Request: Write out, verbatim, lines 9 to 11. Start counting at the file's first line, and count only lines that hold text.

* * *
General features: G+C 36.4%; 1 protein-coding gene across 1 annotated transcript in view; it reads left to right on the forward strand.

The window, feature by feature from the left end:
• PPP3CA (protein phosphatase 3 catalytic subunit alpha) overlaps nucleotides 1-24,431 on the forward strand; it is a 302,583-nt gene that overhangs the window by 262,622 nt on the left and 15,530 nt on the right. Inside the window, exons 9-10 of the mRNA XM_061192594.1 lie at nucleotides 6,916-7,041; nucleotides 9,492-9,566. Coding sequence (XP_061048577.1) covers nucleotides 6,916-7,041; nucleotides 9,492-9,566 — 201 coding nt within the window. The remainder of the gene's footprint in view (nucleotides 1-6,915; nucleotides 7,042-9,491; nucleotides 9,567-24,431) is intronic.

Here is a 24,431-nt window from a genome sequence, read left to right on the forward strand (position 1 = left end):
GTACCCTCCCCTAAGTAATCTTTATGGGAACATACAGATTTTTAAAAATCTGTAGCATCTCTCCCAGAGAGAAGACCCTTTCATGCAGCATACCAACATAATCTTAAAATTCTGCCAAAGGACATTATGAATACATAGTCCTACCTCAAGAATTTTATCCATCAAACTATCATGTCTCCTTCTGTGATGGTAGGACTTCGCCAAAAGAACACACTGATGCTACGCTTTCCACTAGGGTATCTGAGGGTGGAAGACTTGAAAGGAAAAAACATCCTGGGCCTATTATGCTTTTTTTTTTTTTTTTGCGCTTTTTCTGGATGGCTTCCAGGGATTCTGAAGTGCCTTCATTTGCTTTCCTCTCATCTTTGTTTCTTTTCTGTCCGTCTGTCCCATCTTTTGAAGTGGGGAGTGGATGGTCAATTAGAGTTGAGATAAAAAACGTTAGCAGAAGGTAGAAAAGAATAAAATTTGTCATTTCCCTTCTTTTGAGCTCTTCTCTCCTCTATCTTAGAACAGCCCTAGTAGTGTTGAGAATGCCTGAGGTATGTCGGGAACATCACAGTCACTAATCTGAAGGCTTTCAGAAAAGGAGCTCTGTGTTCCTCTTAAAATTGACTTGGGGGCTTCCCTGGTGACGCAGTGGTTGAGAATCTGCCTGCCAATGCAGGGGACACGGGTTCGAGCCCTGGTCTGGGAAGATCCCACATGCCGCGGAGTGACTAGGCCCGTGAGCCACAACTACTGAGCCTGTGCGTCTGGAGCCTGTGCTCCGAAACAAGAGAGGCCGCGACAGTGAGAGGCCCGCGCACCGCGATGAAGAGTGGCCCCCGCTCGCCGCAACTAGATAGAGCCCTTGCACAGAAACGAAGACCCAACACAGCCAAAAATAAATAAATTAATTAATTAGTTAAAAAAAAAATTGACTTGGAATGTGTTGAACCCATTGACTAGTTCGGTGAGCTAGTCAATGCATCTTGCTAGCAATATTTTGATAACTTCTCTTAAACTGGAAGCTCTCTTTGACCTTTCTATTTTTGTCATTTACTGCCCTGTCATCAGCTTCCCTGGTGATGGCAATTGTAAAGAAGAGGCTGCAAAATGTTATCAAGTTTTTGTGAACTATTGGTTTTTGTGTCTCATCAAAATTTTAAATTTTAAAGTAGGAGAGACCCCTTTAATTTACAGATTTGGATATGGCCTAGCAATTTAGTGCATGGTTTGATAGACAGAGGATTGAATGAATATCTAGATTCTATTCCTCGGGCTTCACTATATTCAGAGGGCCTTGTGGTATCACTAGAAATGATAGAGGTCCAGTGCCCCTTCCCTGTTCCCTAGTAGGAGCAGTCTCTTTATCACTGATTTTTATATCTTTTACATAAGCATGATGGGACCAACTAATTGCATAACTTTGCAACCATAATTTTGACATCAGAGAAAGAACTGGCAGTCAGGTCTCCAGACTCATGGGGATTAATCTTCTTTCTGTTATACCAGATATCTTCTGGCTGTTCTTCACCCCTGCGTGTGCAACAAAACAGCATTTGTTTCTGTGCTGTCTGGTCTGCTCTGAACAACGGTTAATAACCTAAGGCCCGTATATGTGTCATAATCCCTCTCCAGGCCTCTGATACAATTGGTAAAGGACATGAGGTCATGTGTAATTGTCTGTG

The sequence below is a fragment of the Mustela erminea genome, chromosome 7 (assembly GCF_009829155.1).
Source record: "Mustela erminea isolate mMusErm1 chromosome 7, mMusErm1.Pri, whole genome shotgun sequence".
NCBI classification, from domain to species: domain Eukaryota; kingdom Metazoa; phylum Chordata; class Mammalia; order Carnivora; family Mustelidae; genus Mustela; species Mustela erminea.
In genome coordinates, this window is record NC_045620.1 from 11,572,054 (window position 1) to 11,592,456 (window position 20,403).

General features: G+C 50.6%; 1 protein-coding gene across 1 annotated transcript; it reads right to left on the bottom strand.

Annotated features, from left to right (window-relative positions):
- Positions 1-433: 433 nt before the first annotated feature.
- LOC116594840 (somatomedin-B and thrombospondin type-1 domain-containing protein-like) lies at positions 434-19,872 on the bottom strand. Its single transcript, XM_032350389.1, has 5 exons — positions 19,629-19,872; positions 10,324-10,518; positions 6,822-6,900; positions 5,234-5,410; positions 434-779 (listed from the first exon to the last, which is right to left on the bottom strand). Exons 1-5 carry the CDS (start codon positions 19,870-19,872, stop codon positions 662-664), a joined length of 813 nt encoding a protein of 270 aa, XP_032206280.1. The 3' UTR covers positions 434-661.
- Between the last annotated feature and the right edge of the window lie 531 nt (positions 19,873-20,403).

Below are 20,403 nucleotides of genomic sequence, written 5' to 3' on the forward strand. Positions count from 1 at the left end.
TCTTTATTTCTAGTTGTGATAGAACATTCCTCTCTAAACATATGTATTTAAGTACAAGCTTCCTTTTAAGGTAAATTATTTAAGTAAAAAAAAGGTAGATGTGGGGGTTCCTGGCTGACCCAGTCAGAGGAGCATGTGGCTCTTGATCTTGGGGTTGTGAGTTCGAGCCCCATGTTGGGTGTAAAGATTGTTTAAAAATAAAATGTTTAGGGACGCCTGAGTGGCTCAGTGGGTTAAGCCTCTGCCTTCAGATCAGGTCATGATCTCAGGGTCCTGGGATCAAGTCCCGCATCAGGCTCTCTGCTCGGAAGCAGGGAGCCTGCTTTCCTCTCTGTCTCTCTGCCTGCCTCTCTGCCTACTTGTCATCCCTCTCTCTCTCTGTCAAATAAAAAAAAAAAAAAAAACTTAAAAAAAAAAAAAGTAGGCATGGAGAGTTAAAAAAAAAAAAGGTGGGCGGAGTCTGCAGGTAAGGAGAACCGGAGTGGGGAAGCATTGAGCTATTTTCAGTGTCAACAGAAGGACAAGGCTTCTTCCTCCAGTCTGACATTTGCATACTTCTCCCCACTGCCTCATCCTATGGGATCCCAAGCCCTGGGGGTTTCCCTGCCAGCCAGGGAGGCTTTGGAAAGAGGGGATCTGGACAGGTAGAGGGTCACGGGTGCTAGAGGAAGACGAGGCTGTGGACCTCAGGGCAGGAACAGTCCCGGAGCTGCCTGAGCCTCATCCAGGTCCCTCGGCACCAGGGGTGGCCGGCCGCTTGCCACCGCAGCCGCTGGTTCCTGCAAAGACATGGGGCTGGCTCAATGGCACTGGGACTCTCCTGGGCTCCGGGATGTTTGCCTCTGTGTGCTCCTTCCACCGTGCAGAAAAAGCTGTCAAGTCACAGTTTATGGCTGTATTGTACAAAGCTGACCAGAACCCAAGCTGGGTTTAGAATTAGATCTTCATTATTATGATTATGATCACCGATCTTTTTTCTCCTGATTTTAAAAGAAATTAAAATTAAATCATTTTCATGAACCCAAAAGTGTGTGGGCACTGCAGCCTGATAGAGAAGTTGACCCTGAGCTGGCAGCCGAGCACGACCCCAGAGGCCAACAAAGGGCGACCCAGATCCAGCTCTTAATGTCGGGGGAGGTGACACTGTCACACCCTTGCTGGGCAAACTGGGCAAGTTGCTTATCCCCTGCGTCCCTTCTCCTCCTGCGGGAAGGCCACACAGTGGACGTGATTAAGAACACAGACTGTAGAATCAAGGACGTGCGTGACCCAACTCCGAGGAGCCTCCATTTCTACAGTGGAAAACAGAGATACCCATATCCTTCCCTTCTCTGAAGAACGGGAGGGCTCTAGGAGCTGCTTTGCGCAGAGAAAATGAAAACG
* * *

In genome coordinates, this window is record NC_045620.1 from 11,572,054 (window position 1) to 11,592,456 (window position 20,403).

General features: G+C 50.6%; 1 protein-coding gene across 1 annotated transcript; it reads right to left on the bottom strand.

Annotated features, from left to right (window-relative positions):